The Barton letters are part of an attack on research on global warming, a subject especially high on the list of targets of some members of Congress and their business allies. The petroleum industry has spent an enormous amount of money setting up think tanks and sponsoring "contrarian" scientists far outside the mainstream to raise doubts about global warming and its causes. No one has been more supportive of these industry efforts than Senator James Inhofe (R-OK), a leading figure on environmental issues when, until recently, chairman of the Environmental and Public Works Committee. It was Inhofe who went all out to defeat Senators John McCain (R-AZ) and Joseph Lieberman’s (D-CT) Climate Stewardship Act, which would have created the first caps on greenhouse gas emissions ever agreed to by the US government. He succeeded, in part, by stacking a Senate panel with climate science contrarians.

Another of Inhofe’s major accomplishments to date is an extensive speech he gave on the Senate floor entitled "The Science of Climate Change." It outlines conclusions he says he reached after several years of studying the issue. The talk ends with the suggestion, widely quoted, that global warming caused by human activity might be "the greatest hoax ever perpetrated on the American people."

Like these and other steady assaults on the work of the IPCC, the sponsorship of contrarian scientists has had an unjustifiably large impact. In the early 1990s Big Coal and Big Oil mounted a campaign of disinformation designed to persuade policymakers, the media, and the public that the issue of human-induced climate change was mired in scientific uncertainty. The fossil fuel lobby launched an intense public relations operation featuring the contrarians. Although most of them had little standing among climatologists, they served the purpose of the lobby well by raising doubts about the science in order to preempt public demand for action. The success of this strategy is reflected in two polls conducted by Newsweek magazine: in 1991 35 percent of the people surveyed thought that global warming was a very severe problem; by 1996 that 35 percent had dropped to 22 percent, even though the evidence for global warming and its effects had grown substantially.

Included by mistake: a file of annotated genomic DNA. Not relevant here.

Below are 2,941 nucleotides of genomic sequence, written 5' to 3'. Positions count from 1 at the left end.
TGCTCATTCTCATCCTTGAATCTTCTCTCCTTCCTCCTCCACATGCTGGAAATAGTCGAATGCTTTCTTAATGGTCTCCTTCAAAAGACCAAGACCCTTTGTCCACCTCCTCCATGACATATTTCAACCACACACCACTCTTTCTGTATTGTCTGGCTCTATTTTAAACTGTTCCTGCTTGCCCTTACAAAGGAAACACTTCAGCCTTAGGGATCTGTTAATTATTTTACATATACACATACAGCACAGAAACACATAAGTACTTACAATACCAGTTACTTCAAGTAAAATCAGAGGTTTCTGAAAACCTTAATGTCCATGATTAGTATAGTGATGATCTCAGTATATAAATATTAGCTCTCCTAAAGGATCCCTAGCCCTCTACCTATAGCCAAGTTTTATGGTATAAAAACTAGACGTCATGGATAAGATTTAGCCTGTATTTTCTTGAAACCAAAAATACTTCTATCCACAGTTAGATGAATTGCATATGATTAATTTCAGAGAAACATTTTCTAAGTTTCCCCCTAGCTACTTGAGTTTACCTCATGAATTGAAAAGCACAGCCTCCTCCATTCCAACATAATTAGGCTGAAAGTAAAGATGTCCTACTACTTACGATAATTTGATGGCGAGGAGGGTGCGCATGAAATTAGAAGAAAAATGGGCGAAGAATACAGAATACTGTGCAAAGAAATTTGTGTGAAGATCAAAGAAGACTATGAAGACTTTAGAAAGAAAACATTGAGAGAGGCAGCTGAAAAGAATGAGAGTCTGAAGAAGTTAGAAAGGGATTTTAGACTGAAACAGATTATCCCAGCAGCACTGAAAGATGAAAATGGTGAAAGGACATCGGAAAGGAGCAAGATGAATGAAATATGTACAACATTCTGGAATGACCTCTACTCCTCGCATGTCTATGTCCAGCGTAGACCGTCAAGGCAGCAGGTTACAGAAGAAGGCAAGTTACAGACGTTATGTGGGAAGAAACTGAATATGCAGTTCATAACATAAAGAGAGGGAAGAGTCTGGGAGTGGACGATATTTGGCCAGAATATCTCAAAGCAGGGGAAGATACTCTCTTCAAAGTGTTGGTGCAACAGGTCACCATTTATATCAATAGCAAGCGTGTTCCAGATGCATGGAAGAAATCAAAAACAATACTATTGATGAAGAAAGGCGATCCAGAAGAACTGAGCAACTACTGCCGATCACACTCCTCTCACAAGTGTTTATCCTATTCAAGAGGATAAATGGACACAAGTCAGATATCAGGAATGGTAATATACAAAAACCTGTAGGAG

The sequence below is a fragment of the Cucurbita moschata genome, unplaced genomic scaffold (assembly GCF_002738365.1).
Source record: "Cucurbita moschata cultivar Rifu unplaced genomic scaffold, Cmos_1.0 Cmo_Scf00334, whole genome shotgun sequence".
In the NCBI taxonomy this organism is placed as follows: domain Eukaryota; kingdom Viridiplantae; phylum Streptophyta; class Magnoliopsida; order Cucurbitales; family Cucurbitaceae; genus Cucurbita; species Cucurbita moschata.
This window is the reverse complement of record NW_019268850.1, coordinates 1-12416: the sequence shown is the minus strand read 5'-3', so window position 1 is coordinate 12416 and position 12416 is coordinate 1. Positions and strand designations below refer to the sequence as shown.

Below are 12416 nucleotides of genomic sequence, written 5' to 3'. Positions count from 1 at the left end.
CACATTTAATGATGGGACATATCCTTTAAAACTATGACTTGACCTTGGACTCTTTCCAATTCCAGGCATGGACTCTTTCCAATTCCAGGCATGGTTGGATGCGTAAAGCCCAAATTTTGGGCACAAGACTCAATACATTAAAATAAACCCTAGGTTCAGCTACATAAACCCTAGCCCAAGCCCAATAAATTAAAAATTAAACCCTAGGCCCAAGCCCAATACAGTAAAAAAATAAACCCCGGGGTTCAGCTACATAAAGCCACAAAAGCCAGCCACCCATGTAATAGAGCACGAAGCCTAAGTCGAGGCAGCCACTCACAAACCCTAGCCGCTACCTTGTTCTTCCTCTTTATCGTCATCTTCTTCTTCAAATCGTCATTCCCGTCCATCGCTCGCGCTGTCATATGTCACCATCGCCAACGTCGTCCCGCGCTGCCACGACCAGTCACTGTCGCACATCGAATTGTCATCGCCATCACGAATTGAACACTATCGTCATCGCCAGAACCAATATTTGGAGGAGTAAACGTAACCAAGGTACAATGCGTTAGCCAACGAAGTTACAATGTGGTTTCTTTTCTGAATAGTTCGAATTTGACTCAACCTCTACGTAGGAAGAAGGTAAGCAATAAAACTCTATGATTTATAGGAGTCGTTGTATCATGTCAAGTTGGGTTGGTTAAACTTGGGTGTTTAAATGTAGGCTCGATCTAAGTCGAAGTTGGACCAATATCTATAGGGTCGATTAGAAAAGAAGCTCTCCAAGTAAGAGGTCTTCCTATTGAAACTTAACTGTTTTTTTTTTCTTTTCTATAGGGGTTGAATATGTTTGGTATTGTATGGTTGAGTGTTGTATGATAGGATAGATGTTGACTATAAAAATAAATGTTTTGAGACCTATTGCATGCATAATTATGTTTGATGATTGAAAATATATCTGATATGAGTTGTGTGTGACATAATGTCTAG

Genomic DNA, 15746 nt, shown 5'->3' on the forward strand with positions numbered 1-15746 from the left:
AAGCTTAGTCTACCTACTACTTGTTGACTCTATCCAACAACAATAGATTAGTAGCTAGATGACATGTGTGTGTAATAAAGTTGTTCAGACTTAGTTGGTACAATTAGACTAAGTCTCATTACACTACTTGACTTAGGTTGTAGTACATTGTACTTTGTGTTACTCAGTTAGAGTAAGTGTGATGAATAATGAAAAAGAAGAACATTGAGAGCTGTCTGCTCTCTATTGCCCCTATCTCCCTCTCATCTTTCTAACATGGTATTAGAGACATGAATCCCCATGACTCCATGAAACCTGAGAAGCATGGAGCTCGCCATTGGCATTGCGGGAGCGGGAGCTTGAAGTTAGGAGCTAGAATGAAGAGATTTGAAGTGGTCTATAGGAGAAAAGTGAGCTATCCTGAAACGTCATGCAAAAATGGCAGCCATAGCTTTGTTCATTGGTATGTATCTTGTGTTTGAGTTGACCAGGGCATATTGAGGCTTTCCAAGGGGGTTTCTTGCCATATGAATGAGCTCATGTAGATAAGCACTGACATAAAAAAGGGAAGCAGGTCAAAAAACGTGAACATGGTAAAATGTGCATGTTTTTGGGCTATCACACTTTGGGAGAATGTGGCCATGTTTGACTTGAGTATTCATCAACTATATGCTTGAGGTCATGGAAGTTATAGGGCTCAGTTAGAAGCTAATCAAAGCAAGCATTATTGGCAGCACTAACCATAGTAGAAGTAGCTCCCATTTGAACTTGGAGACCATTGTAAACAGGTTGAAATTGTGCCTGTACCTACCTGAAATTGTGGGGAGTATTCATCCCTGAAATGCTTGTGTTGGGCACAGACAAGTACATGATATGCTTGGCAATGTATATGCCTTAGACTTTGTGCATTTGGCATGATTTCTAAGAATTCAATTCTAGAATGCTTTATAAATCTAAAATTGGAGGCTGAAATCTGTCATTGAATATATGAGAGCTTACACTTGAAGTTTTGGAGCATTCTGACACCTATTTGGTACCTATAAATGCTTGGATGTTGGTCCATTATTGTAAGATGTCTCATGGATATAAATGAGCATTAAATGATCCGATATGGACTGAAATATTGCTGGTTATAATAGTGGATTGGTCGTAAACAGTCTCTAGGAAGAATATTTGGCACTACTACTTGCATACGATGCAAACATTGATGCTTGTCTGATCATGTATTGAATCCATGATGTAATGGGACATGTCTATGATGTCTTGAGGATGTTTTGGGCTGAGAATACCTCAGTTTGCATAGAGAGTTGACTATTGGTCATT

Ironically, one way in which the popular media aided the lobby was by the application, superficially and fallaciously, of what is considered good journalism. The effectiveness of the contrarians was because the media, in the name of journalistic balance, accorded them the same weight as the overwhelming body of mainstream scientists. Equal balance may be fine in a story involving opinion but it’s completely misleading in a case like global warming where the evidence comes down so strongly on one side.

More than fifteen years of this heavily funded disinformation assault has made the IPCC overly cautious in reporting on climate change. Among the critically important items ignored in its summary is the physical collapse of the Greenland ice sheet, rapid melting in Antarctica, and the release of the major greenhouse gases carbon dioxide and methane from melting permafrost, soil and the ocean bed.